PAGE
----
A proposed law in Iraq could legalise marriage for children as young as nine

A proposed law in Iraq could legalise marriage for children as young as nine
Iraq has proposed an amendment to personal status law which could lower the marriage age to nine, prompting an outcry by campaigners regarding it a flagrant violation of women's rights.
3 min read
15 November, 2017
Iraqi women campaigning against the proposed amendment to legalise child marriage [Equality Now]
Conservative Iraqi lawmakers are proposing to amend legislation which could see the marital age reduced from 18 to nine years old, prompting outcry from rights campaigners.

The proposal, an amendment to Iraq's personal status law, would allow clerics of Muslim sects to govern marriage contracts and hear cases in religious, rather than state-run, courts.

Currently the minimum marriage age in Iraq is 18 years, but can be lowered to 15 in "special circumstances".

Some religious sects in Iraq believe the wife of the prophet Muhammad was aged nine, and say children of that age can marry, while others believe children can do so when they reach puberty.

The draft is seen by many as a political manoeuvre ahead of the upcoming Iraqi elections in May next year, which could potentially put Shia parties in the lead, if they succeed in applying Shia Jaafari interpretation of Islamic law.

But Iraqi women across all sects and ethnicities are campaigning against what they call a flagrant violation and backward step for the rights of girls and women.

"This amendment was tried by Islamic parties in 2014, but it failed miserably because of the strong opposition within the parliament.

"Today, the same parties are returning to parliament, exploiting the security situation of the country and the public's preoccupation with the deteriorating security situation in the north of the country," women's rights activist Zeinab al-Waeli told The New Arab.

The amendment that was proposed in 2014 included other, more extreme, violations of women's rights such as the legalisation of marital rape and the need for permission to leave the house.

Waeli branded the proposed amendment a major disaster for girls and women who could be "bought and sold by clerics and tribal sheikhs".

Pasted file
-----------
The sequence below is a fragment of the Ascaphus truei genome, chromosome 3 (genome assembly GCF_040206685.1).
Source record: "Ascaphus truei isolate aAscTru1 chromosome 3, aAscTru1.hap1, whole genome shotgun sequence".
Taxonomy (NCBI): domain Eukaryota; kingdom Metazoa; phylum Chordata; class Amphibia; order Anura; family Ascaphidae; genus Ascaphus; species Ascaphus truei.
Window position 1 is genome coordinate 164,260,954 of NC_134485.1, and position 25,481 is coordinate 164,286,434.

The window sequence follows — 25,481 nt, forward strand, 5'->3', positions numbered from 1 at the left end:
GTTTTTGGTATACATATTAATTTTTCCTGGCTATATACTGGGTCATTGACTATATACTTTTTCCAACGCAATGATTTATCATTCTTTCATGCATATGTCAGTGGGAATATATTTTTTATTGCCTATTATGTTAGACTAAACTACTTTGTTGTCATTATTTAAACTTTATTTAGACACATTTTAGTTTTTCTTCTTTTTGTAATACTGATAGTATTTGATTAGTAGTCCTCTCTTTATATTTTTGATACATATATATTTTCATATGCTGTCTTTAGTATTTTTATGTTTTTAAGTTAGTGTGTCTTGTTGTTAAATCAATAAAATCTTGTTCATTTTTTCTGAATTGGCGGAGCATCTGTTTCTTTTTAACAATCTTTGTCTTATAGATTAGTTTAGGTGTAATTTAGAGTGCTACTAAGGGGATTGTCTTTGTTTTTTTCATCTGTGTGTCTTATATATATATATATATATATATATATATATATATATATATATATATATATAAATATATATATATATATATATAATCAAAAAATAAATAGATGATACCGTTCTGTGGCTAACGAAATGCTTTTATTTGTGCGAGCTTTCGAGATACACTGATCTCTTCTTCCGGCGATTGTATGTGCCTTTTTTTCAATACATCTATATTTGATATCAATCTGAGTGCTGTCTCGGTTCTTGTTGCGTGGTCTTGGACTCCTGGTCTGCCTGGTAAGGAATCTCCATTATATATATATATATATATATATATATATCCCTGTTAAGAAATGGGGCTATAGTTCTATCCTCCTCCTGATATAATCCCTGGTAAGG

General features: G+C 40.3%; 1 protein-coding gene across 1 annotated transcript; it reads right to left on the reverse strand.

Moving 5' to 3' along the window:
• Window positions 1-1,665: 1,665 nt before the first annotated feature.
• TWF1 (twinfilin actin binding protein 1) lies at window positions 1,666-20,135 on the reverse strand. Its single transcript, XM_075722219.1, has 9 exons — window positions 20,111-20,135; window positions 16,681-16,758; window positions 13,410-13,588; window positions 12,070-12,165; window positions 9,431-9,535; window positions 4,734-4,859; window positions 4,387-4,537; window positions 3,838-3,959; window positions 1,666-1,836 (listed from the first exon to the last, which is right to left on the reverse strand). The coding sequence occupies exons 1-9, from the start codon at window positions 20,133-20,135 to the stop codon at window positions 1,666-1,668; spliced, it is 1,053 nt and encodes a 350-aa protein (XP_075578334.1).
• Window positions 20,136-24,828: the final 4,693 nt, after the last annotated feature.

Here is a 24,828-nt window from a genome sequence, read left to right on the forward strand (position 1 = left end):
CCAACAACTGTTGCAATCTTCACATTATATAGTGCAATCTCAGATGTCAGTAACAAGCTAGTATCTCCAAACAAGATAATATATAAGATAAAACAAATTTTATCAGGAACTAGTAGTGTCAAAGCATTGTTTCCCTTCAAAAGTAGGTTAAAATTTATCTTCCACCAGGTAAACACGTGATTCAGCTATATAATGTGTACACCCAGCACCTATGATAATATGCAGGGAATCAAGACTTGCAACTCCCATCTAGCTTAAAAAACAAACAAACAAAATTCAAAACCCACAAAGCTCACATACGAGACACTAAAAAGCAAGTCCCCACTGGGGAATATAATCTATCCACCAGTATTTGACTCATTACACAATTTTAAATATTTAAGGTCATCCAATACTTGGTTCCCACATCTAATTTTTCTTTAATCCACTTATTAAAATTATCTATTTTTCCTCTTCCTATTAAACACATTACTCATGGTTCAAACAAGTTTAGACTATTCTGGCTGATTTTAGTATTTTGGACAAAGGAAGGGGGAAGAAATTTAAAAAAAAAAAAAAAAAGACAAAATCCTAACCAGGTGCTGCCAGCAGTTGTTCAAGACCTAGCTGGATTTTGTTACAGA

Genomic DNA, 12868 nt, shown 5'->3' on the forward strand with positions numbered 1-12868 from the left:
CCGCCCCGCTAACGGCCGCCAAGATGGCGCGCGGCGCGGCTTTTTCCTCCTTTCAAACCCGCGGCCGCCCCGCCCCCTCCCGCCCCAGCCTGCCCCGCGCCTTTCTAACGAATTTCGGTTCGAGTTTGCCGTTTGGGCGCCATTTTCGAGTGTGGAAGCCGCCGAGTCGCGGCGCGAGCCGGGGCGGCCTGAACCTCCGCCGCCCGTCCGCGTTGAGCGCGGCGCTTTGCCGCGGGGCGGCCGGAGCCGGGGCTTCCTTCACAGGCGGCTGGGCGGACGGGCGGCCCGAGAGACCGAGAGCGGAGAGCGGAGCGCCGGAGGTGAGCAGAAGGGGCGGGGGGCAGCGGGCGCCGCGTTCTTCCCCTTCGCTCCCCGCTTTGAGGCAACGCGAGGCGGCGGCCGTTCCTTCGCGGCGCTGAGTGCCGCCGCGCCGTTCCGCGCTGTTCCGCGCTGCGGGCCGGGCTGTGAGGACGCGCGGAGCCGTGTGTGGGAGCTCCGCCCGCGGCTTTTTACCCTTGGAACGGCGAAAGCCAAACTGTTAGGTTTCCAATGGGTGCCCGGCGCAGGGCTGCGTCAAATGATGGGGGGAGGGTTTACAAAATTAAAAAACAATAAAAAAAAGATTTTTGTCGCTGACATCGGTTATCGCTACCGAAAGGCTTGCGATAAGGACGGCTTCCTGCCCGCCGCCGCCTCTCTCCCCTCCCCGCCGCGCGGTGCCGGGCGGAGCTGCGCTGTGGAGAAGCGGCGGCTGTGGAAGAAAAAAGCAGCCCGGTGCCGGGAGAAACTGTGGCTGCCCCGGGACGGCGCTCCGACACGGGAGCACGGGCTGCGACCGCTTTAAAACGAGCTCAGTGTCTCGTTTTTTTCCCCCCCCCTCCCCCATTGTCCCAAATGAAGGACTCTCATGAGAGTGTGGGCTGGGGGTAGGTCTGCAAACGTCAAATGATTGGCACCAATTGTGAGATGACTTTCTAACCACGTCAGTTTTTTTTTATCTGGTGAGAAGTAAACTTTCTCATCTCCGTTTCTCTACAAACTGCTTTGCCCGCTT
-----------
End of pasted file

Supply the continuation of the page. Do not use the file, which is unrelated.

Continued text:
Read also: Interview: The struggles of being a feminist in the Middle East

She called for international pressure to be put on Baghdad to prevent clerics from dominating the legal authorities In Iraq and the rule of "one-sect jurisprudence".

Women's rights organisation Equality Now says it would see the change as "a complete violation of these girls' human rights and could destroy their lives".

"Iraq must be held to its commitments under international law to end child marriage and not pass this bill," she said.

Iraqi women want more rights, not the questioning [of] the limited ones that exist

Equality Now is working with partners on the ground in Iraq to address the issue and broader women's rights violations in Iraq.

Other amendments to the personal status law could affect women's rights in the country.

The original personal status law grants mothers the right to custody and gives wives the right to inherit their husband's estate, while the religious jurisprudence says the custody of children is a matter for the father and that women do not have the right to inherit real estate or land.

The Iraqi Transnational Collective (ITC), which describes itself as a "grassroots collective of transnational Iraqis with a mission of building community power for political, social and economic justice" has also started a petition to campaign against the amendments.

"Iraqi women want more rights, not the questioning [of] the limited ones that exist," the organisation said.

On November 1, Iraq's council of representatives voted in principle to approve the new amendment, and it has been signed by 40 parliamentarians.

The draft is not yet on the agenda in parliament and the timing of the vote is unclear.